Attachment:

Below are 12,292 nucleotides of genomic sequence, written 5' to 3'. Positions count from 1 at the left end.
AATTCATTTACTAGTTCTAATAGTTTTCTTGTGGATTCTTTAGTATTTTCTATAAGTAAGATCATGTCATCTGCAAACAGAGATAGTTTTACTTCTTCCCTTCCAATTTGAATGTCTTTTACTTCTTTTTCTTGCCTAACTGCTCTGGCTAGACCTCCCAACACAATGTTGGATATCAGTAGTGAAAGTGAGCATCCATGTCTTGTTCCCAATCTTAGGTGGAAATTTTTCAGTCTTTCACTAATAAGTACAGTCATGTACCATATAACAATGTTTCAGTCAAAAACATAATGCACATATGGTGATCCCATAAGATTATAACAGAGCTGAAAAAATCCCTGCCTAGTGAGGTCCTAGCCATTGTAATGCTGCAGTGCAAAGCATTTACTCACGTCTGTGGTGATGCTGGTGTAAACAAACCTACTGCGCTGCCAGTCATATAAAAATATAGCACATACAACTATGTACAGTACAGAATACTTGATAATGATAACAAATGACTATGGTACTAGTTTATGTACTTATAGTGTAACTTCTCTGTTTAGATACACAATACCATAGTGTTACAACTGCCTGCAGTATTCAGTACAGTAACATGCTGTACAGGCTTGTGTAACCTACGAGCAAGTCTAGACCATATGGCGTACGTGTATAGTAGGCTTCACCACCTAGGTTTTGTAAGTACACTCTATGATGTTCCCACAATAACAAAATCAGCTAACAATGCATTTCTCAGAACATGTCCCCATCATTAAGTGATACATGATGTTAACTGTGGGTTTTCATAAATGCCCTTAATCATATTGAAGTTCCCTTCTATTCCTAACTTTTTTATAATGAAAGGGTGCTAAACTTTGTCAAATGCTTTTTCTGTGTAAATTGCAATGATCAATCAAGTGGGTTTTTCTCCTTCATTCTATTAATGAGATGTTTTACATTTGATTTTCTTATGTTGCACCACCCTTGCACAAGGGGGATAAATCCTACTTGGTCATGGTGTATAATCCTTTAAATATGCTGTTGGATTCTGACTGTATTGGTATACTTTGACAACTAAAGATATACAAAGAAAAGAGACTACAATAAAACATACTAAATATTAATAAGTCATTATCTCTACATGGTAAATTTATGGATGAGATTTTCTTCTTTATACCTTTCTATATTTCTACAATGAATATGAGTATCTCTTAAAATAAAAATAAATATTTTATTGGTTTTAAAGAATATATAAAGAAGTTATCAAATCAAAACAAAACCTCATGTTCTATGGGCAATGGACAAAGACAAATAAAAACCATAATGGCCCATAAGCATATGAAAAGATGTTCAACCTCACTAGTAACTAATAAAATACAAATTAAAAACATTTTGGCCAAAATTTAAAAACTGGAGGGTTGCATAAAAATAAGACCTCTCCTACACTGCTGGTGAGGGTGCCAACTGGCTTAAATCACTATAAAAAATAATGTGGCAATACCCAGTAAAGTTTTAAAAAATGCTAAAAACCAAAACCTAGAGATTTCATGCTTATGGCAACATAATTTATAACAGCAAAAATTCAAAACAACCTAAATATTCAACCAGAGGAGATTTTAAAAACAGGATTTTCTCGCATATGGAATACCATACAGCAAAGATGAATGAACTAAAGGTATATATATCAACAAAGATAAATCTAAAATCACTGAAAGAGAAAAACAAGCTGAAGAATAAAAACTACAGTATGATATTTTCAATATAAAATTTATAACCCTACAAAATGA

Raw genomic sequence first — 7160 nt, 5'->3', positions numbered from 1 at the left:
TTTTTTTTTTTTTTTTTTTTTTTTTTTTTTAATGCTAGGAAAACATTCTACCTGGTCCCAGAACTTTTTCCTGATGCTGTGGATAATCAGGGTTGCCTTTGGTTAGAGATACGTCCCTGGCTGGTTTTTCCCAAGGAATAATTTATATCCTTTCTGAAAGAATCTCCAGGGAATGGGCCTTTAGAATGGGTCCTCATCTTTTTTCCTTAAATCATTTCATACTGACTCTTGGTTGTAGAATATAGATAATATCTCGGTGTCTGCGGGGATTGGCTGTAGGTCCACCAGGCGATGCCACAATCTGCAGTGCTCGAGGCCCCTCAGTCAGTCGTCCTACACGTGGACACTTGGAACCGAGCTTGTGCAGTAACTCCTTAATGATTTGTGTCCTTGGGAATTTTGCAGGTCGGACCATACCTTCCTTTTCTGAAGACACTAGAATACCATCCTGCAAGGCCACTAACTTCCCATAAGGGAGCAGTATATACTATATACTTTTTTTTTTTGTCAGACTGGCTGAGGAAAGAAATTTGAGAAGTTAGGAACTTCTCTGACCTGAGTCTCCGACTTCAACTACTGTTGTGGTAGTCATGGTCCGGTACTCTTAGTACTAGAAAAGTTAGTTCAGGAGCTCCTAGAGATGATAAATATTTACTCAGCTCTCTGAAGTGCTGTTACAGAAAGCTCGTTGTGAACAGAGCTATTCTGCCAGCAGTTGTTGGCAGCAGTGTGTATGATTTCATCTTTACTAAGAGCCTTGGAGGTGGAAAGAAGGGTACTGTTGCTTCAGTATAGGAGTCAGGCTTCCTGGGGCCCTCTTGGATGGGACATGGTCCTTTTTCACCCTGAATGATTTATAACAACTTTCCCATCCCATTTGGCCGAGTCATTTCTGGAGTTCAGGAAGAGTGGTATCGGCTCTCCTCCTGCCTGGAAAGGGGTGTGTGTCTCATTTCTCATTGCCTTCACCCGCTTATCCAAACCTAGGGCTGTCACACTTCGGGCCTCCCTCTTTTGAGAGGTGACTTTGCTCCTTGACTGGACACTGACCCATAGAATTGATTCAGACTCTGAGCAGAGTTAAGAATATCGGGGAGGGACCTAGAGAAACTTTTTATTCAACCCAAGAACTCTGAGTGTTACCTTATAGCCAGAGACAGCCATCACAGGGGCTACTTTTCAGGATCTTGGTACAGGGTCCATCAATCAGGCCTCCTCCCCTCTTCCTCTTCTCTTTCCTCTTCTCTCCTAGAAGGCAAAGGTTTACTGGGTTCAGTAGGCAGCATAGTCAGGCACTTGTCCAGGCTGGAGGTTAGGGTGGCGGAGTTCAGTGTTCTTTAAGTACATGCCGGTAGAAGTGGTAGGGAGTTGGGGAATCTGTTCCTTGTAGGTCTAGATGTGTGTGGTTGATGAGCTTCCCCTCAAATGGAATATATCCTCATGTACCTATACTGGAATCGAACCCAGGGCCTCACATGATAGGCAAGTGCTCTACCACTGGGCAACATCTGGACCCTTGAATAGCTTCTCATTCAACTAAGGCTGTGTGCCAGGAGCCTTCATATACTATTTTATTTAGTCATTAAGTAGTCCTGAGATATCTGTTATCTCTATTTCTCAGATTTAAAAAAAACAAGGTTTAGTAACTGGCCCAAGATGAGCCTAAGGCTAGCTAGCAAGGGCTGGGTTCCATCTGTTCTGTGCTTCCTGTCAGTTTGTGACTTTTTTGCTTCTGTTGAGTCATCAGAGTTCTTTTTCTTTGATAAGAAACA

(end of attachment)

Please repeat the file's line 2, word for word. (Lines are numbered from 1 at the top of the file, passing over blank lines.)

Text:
AATTCATTTACTAGTTCTAATAGTTTTCTTGTGGATTCTTTAGTATTTTCTATAAGTAAGATCATGTCATCTGCAAACAGAGATAGTTTTACTTCTTCCCTTCCAATTTGAATGTCTTTTACTTCTTTTTCTTGCCTAACTGCTCTGGCTAGACCTCCCAACACAATGTTGGATATCAGTAGTGAAAGTGAGCATCCATGTCTTGTTCCCAATCTTAGGTGGAAATTTTTCAGTCTTTCACTAATAAGTACAGTCATGTACCATATAACAATGTTTCAGTCAAAAACATAATGCACATATGGTGATCCCATAAGATTATAACAGAGCTGAAAAAATCCCTGCCTAGTGAGGTCCTAGCCATTGTAATGCTGCAGTGCAAAGCATTTACTCACGTCTGTGGTGATGCTGGTGTAAACAAACCTACTGCGCTGCCAGTCATATAAAAATATAGCACATACAACTATGTACAGTACAGAATACTTGATAATGATAACAAATGACTATGGTACTAGTTTATGTACTTATAGTGTAACTTCTCTGTTTAGATACACAATACCATAGTGTTACAACTGCCTGCAGTATTCAGTACAGTAACATGCTGTACAGGCTTGTGTAACCTACGAGCAAGTCTAGACCATATGGCGTACGTGTATAGTAGGCTTCACCACCTAGGTTTTGTAAGTACACTCTATGATGTTCCCACAATAACAAAATCAGCTAACAATGCATTTCTCAGAACATGTCCCCATCATTAAGTGATACATGATGTTAACTGTGGGTTTTCATAAATGCCCTTAATCATATTGAAGTTCCCTTCTATTCCTAACTTTTTTATAATGAAAGGGTGCTAAACTTTGTCAAATGCTTTTTCTGTGTAAATTGCAATGATCAATCAAGTGGGTTTTTCTCCTTCATTCTATTAATGAGATGTTTTACATTTGATTTTCTTATGTTGCACCACCCTTGCACAAGGGGGATAAATCCTACTTGGTCATGGTGTATAATCCTTTAAATATGCTGTTGGATTCTGACTGTATTGGTATACTTTGACAACTAAAGATATACAAAGAAAAGAGACTACAATAAAACATACTAAATATTAATAAGTCATTATCTCTACATGGTAAATTTATGGATGAGATTTTCTTCTTTATACCTTTCTATATTTCTACAATGAATATGAGTATCTCTTAAAATAAAAATAAATATTTTATTGGTTTTAAAGAATATATAAAGAAGTTATCAAATCAAAACAAAACCTCATGTTCTATGGGCAATGGACAAAGACAAATAAAAACCATAATGGCCCATAAGCATATGAAAAGATGTTCAACCTCACTAGTAACTAATAAAATACAAATTAAAAACATTTTGGCCAAAATTTAAAAACTGGAGGGTTGCATAAAAATAAGACCTCTCCTACACTGCTGGTGAGGGTGCCAACTGGCTTAAATCACTATAAAAAATAATGTGGCAATACCCAGTAAAGTTTTAAAAAATGCTAAAAACCAAAACCTAGAGATTTCATGCTTATGGCAACATAATTTATAACAGCAAAAATTCAAAACAACCTAAATATTCAACCAGAGGAGATTTTAAAAACAGGATTTTCTCGCATATGGAATACCATACAGCAAAGATGAATGAACTAAAGGTATATATATCAACAAAGATAAATCTAAAATCACTGAAAGAGAAAAACAAGCTGAAGAATAAAAACTACAGTATGATATTTTCAATATAAAATTTATAACCCTACAAAATGA